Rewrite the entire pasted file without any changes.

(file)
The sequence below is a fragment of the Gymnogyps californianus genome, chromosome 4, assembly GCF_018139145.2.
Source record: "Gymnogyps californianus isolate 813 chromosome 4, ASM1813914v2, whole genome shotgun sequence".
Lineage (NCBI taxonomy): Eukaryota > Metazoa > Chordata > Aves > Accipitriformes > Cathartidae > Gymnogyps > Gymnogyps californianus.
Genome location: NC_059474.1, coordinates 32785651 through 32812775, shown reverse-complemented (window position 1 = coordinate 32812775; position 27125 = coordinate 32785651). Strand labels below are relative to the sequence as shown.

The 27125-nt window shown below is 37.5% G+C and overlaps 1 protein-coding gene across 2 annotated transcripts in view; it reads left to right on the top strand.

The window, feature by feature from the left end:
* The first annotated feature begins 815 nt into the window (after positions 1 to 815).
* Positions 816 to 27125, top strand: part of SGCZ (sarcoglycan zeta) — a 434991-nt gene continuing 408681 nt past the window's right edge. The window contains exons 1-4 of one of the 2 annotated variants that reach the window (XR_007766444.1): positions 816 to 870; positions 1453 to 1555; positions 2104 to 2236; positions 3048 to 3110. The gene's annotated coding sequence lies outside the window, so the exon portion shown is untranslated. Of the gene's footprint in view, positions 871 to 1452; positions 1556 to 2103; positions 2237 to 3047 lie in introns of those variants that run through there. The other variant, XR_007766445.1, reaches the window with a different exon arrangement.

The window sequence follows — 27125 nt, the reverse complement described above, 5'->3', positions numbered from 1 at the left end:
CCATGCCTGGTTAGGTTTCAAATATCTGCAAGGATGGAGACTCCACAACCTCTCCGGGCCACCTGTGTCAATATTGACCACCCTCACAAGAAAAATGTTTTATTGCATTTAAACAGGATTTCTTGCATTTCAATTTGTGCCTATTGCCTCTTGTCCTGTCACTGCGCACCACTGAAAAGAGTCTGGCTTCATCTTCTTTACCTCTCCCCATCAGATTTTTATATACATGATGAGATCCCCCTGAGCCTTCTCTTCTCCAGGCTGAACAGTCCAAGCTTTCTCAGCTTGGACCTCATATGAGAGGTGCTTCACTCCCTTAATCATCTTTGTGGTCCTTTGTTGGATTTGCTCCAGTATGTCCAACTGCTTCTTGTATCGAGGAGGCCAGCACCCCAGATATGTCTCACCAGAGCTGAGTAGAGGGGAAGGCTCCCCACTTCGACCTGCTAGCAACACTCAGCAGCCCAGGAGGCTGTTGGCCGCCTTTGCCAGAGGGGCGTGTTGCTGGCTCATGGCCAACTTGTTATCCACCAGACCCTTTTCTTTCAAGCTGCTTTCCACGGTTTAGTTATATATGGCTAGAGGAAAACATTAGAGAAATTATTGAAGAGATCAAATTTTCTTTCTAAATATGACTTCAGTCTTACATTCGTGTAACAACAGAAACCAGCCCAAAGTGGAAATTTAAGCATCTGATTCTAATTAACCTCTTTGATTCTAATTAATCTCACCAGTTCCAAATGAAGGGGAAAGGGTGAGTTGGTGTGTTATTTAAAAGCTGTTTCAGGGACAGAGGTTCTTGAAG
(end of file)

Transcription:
The sequence below is a fragment of the Gymnogyps californianus genome, chromosome 4, assembly GCF_018139145.2.
Source record: "Gymnogyps californianus isolate 813 chromosome 4, ASM1813914v2, whole genome shotgun sequence".
Lineage (NCBI taxonomy): Eukaryota > Metazoa > Chordata > Aves > Accipitriformes > Cathartidae > Gymnogyps > Gymnogyps californianus.
Genome location: NC_059474.1, coordinates 32785651 through 32812775, shown reverse-complemented (window position 1 = coordinate 32812775; position 27125 = coordinate 32785651). Strand labels below are relative to the sequence as shown.

The 27125-nt window shown below is 37.5% G+C and overlaps 1 protein-coding gene across 2 annotated transcripts in view; it reads left to right on the top strand.

The window, feature by feature from the left end:
* The first annotated feature begins 815 nt into the window (after positions 1 to 815).
* Positions 816 to 27125, top strand: part of SGCZ (sarcoglycan zeta) — a 434991-nt gene continuing 408681 nt past the window's right edge. The window contains exons 1-4 of one of the 2 annotated variants that reach the window (XR_007766444.1): positions 816 to 870; positions 1453 to 1555; positions 2104 to 2236; positions 3048 to 3110. The gene's annotated coding sequence lies outside the window, so the exon portion shown is untranslated. Of the gene's footprint in view, positions 871 to 1452; positions 1556 to 2103; positions 2237 to 3047 lie in introns of those variants that run through there. The other variant, XR_007766445.1, reaches the window with a different exon arrangement.

The window sequence follows — 27125 nt, the reverse complement described above, 5'->3', positions numbered from 1 at the left end:
CCATGCCTGGTTAGGTTTCAAATATCTGCAAGGATGGAGACTCCACAACCTCTCCGGGCCACCTGTGTCAATATTGACCACCCTCACAAGAAAAATGTTTTATTGCATTTAAACAGGATTTCTTGCATTTCAATTTGTGCCTATTGCCTCTTGTCCTGTCACTGCGCACCACTGAAAAGAGTCTGGCTTCATCTTCTTTACCTCTCCCCATCAGATTTTTATATACATGATGAGATCCCCCTGAGCCTTCTCTTCTCCAGGCTGAACAGTCCAAGCTTTCTCAGCTTGGACCTCATATGAGAGGTGCTTCACTCCCTTAATCATCTTTGTGGTCCTTTGTTGGATTTGCTCCAGTATGTCCAACTGCTTCTTGTATCGAGGAGGCCAGCACCCCAGATATGTCTCACCAGAGCTGAGTAGAGGGGAAGGCTCCCCACTTCGACCTGCTAGCAACACTCAGCAGCCCAGGAGGCTGTTGGCCGCCTTTGCCAGAGGGGCGTGTTGCTGGCTCATGGCCAACTTGTTATCCACCAGACCCTTTTCTTTCAAGCTGCTTTCCACGGTTTAGTTATATATGGCTAGAGGAAAACATTAGAGAAATTATTGAAGAGATCAAATTTTCTTTCTAAATATGACTTCAGTCTTACATTCGTGTAACAACAGAAACCAGCCCAAAGTGGAAATTTAAGCATCTGATTCTAATTAACCTCTTTGATTCTAATTAATCTCACCAGTTCCAAATGAAGGGGAAAGGGTGAGTTGGTGTGTTATTTAAAAGCTGTTTCAGGGACAGAGGTTCTTGAAG